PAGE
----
By Joe Aura,
Demonstrations against femicide in major Kenyan cities have drawn hundreds, highlighting the urgency of addressing violence against women. Women’s Representative, Esther Passaris, faces criticism following the march, defending herself on social media amid accusations of insufficient action.
Esther Passaris, a key figure in Kenyan politics, found herself at the center of controversy after being booed during the End Femicide march. Passaris took to Twitter to address the criticism, stating that she became a “punching bag” for political frustrations, emphasizing her active involvement in planning the march from its inception.
However, the public reaction on social media was swift and critical. One individual “Lady Njeri Thorne Lovely” expressed concerns about Passaris’ perceived delayed response, suggesting the need for frameworks to combat the misogyny contributing to femicide. Other users accused Passaris of neglecting her role as Women’s Representative, urging her to use her influence effectively.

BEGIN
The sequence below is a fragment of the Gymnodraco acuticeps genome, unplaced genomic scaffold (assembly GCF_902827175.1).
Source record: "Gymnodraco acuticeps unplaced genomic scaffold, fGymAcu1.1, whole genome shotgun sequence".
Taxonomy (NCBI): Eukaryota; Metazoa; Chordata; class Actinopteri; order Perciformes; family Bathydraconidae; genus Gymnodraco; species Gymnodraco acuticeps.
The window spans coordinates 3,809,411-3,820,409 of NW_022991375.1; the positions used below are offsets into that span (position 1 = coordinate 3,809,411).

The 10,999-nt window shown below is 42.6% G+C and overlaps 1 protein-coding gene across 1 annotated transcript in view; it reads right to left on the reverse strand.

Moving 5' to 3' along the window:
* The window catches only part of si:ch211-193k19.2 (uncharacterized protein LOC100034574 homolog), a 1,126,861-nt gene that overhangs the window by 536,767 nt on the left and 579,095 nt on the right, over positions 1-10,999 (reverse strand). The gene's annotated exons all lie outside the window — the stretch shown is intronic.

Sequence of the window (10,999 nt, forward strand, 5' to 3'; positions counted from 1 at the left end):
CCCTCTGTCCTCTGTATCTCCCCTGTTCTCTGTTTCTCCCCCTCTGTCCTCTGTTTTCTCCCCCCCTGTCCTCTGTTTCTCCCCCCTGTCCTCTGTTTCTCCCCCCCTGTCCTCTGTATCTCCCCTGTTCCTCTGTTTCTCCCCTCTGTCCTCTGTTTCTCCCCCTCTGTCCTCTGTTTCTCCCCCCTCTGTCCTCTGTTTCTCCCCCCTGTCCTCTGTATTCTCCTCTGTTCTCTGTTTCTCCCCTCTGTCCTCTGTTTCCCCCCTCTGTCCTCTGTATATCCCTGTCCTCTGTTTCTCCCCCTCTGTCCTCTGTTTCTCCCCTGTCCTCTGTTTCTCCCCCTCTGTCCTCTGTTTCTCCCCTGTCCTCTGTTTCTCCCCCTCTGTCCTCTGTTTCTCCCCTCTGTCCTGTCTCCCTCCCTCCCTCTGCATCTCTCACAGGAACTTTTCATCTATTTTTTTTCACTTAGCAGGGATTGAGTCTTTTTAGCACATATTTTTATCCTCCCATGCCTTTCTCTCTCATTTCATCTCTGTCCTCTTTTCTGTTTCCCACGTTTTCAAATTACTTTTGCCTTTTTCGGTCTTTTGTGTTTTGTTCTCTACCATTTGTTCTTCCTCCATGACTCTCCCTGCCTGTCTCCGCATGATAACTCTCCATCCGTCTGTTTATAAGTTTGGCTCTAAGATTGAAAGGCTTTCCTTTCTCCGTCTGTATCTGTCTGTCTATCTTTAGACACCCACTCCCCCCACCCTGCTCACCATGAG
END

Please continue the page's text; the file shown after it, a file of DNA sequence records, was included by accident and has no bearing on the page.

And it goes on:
Moreover, others questioned Passaris’s priorities, asserting that her energy defending herself should be directed towards speaking out against femicide. Users like MUTINDA @snrMUTINDA and Zollz @zollz criticized Passaris for what they perceived as a lack of action and called for accountability.
The exchange on social media revealed a divide in public opinion, with some arguing that Passaris joined the cause too late, while others accused her of political opportunism. The disagreement highlights the complexity of leadership responses to such pressing issues and raises questions about the effectiveness of leaders in addressing femicide.
The controversy surrounding Passaris brings to light a broader issue—do leaders’ responses play a role in the persistence of femicide? Critics argue that delayed or insufficient action may contribute to the prevalence of such cases. The heated online exchange reflects the public’s frustration and demands for accountability from leaders.